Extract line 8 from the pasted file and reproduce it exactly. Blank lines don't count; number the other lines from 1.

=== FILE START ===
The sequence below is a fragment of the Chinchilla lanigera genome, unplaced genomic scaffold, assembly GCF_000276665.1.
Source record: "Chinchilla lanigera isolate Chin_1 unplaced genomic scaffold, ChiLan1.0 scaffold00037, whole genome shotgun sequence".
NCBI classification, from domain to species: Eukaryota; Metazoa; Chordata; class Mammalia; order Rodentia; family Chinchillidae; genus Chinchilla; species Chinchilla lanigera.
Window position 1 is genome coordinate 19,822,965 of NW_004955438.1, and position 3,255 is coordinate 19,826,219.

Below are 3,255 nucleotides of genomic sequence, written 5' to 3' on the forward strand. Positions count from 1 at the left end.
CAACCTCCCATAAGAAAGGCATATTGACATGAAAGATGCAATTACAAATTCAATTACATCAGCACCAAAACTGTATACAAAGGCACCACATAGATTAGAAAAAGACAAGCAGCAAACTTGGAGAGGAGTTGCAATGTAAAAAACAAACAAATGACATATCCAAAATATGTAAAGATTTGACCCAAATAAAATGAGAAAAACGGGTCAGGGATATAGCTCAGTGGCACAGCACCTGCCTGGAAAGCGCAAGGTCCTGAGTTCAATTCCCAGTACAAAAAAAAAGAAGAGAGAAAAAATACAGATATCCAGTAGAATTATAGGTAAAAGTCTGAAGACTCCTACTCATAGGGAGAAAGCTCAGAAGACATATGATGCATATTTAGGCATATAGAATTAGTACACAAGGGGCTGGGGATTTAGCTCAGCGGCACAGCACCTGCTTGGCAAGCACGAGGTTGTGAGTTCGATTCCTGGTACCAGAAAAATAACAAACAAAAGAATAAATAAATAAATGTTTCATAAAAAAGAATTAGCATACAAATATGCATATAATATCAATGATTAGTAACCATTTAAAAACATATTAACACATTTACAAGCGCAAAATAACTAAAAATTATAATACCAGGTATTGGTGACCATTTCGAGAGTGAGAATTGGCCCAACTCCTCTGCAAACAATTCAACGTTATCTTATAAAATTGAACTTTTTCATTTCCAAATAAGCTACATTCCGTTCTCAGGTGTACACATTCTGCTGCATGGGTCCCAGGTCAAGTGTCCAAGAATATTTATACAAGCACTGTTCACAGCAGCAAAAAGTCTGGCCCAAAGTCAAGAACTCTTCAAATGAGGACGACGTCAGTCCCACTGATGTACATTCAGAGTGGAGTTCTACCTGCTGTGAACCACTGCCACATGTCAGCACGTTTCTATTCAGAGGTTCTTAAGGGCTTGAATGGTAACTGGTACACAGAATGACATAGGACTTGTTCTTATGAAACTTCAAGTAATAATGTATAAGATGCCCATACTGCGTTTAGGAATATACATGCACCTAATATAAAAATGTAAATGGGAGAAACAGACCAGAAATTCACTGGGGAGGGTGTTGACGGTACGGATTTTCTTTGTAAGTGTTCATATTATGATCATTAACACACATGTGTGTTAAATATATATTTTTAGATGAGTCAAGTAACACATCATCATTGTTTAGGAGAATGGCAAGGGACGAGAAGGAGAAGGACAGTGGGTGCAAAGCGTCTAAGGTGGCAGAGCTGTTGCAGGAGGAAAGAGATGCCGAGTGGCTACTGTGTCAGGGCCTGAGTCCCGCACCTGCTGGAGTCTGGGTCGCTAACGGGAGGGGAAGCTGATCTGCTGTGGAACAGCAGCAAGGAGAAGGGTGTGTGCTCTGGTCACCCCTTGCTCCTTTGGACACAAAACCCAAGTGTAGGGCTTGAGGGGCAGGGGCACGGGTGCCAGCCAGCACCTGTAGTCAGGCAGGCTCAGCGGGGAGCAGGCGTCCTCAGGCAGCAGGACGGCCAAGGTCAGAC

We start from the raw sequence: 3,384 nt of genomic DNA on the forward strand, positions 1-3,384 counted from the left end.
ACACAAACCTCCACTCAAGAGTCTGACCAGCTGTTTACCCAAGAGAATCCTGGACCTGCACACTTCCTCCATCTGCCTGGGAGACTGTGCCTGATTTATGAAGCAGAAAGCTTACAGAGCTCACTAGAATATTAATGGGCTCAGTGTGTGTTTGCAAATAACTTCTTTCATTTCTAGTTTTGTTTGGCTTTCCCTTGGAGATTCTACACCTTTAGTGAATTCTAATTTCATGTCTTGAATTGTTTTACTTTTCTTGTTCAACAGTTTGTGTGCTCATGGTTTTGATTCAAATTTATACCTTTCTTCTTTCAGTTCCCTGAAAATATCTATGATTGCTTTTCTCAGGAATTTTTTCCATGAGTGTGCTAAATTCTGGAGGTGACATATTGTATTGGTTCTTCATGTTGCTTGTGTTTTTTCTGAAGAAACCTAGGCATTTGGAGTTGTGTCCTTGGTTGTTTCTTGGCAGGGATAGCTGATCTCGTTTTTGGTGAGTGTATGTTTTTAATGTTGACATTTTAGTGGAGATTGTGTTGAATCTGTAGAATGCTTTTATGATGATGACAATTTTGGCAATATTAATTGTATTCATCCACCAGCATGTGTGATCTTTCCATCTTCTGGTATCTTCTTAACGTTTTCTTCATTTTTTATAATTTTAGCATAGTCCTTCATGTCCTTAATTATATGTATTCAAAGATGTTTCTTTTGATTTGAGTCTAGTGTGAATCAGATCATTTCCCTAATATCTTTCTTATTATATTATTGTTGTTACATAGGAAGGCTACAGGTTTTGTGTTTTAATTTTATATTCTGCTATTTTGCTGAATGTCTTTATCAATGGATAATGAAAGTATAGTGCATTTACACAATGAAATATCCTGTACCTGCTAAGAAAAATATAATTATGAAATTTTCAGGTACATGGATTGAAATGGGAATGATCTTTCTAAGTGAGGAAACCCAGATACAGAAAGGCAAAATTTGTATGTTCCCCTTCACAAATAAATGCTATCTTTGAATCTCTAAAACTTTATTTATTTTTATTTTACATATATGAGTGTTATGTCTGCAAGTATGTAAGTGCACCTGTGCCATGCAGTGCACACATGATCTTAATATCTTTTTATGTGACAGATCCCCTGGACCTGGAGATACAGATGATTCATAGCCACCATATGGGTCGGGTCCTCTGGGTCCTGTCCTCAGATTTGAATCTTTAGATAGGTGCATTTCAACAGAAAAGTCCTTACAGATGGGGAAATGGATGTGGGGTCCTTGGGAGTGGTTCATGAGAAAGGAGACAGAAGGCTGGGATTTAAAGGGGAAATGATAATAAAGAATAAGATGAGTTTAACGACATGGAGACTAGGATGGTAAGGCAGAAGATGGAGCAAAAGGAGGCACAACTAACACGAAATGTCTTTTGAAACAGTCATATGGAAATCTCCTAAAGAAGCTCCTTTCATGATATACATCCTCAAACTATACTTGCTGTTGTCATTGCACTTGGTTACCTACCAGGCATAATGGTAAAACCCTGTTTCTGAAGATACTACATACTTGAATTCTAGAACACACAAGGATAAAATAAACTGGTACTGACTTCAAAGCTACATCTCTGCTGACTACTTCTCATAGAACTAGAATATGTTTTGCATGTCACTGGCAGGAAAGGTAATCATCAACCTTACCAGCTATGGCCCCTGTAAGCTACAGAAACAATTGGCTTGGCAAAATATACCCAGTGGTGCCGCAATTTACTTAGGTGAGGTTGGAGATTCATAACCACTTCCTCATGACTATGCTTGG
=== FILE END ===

ACACAAACCTCCACTCAAGAGTCTGACCAGCTGTTTACCCAAGAGAATCCTGGACCTGCACACTTCCTCCATCTGCCTGGGAGACTGTGCCTGATTTATGAAGCAGAAAGCTTACAGAGCTCACTAGAATATTAATGGGCTCAGTGTGTGTTTGCAAATAACTTCTTTCATTTCTAGTTTTGTTTGGCTTTCCCTTGGAGATTCTACACCTTTAGTGAATTCTAATTTCATGTCTTGAATTGTTTTACTTTTCTTGTTCAACAGTTTGTGTGCTCATGGTTTTGATTCAAATTTATACCTTTCTTCTTTCAGTTCCCTGAAAATATCTATGATTGCTTTTCTCAGGAATTTTTTCCATGAGTGTGCTAAATTCTGGAGGTGACATATTGTATTGGTTCTTCATGTTGCTTGTGTTTTTTCTGAAGAAACCTAGGCATTTGGAGTTGTGTCCTTGGTTGTTTCTTGGCAGGGATAGCTGATCTCGTTTTTGGTGAGTGTATGTTTTTAATGTTGACATTTTAGTGGAGATTGTGTTGAATCTGTAGAATGCTTTTATGATGATGACAATTTTGGCAATATTAATTGTATTCATCCACCAGCATGTGTGATCTTTCCATCTTCTGGTATCTTCTTAACGTTTTCTTCATTTTTTATAATTTTAGCATAGTCCTTCATGTCCTTAATTATATGTATTCAAAGATGTTTCTTTTGATTTGAGTCTAGTGTGAATCAGATCATTTCCCTAATATCTTTCTTATTATATTATTGTTGTTACATAGGAAGGCTACAGGTTTTGTGTTTTAATTTTATATTCTGCTATTTTGCTGAATGTCTTTATCAATGGATAATGAAAGTATAGTGCATTTACACAATGAAATATCCTGTACCTGCTAAGAAAAATATAATTATGAAATTTTCAGGTACATGGATTGAAATGGGAATGATCTTTCTAAGTGAGGAAACCCAGATACAGAAAGGCAAAATTTGTATGTTCCCCTTCACAAATAAATGCTATCTTTGAATCTCTAAAACTTTATTTATTTTTATTTTACATATATGAGTGTTATGTCTGCAAGTATGTAAGTGCACCTGTGCCATGCAGTGCACACATGATCTTAATATCTTTTTATGTGACAGATCCCCTGGACCTGGAGATACAGATGATTCATAGCCACCATATGGGTCGGGTCCTCTGGGTCCTGTCCTCAGATTTGAATCTTTAGATAGGTGCATTTCAACAGAAAAGTCCTTACAGATGGGGAAATGGATGTGGGGTCCTTGGGAGTGGTTCATGAGAAAGGAGACAGAAGGCTGGGATTTAAAGGGGAAATGATAATAAAGAATAAGATGAGTTTAACGACATGGAGACTAGGATGGTAAGGCAGAAGATGGAGCAAAAGGAGGCACAACTAACACGAAATGTCTTTTGAAACAGTCATATGGAAATCTCCTAAAGAAGCTCCTTTCATGATATACATCCTCAAACTATACTTGCTGTTGTCATTGCACTTGGTTACCTACCAGGCATAATGGTAAAACCCTGTTTCTGAAGATACTACATACTTGAATTCTAGAACACACAAGGATAAAATAAACTGGTACTGACTTCAAAGCTACATCTCTGCTGACTACTTCTCATAGAACTAGAATATGTTTTGCATGTCACTGGCAGGAAAGGTAATCATCAACCTTACCAGCTATGGCCCCTGTAAGCTACAGAAACAATTGGCTTGGCAAAATATACCCAGTGGTGCCGCAATTTACTTAGGTGAGGTTGGAGATTCATAACCACTTCCTCATGACTATGCTTGG